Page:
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Aspen Art Museum

Jeffrey Gibson (b. 1972, USA) combines Native American traditions with the visual languages of Modernism to explore the contemporary confluence of personal identity, culture, history, and international social narratives. Gibson isa member of the Choctaw and Cherokee nations. He currently lives and works in Hudson, New York.

Growing up, Gibson traveled extensively with his family, living for long periods of time in Germany, Korea, and the United States. While moving from place to place, he found solace and friendship in the music scene, at various times exploring the sounds and social traditions of the punk and rave music of his generation, and the Pow-Wow traditions of his Native heritage. These influences helped him to contextualize the power of costumes as objects that can transform the wearer and helped him understand the contemporary desire to be able to take agency over our own identities.

Gibson’s multicultural perspective also informed his study of art history, and helped him to develop his personal style. That style has manifested across several dynamic and diverse bodies of work, in which traditional Native materials like animal hides, beads, and tipi poles intermingle with modern mediums like spray paint, acrylics, ceramic, and tape. One of his most recognized series involves punching bags that Gibson deftly transforms into aesthetic totems.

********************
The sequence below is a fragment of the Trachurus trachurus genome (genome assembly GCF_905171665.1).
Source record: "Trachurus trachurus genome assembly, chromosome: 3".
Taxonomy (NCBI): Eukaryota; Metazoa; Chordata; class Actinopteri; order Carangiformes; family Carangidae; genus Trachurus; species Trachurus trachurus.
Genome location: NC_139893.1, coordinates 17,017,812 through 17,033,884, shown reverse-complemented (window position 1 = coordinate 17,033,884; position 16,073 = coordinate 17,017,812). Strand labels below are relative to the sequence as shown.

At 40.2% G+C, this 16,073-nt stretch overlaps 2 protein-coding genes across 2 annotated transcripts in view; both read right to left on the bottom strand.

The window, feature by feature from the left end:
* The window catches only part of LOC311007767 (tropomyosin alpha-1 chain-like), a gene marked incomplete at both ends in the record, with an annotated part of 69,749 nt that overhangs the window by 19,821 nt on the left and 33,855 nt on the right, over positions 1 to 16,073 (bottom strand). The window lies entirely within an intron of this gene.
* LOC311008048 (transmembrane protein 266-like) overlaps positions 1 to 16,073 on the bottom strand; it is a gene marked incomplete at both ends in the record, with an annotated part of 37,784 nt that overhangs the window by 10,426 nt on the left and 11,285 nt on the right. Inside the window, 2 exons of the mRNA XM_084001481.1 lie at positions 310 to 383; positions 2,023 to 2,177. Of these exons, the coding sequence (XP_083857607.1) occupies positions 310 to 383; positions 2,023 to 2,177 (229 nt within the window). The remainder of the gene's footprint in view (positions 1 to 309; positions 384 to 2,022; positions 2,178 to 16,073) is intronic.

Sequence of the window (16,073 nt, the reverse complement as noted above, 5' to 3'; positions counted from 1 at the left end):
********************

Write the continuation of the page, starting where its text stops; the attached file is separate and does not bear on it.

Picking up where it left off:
Another of Gibson’s long running series involves an examination of ceremonial garments. Several of these works were exhibited in a special installation at the entrance to the 2018 New York Armory Show, as well as in the entrance to the 2019 Whitney Biennial. The garments express a range of perspectives and influences, and seem to anticipate inhabitation, like symbols of history and culture that possess both personal and wider social meaning.

Gibson’s work is included in the collections of the Smithsonian Institution, the Whitney Museum of American Art, the San Francisco Museum of Modern Art, the Denver Art Museum, the Museum of Fine Arts Boston, the EiteljorgMuseum, and the Nerman Museum of Contemporary Art, among others.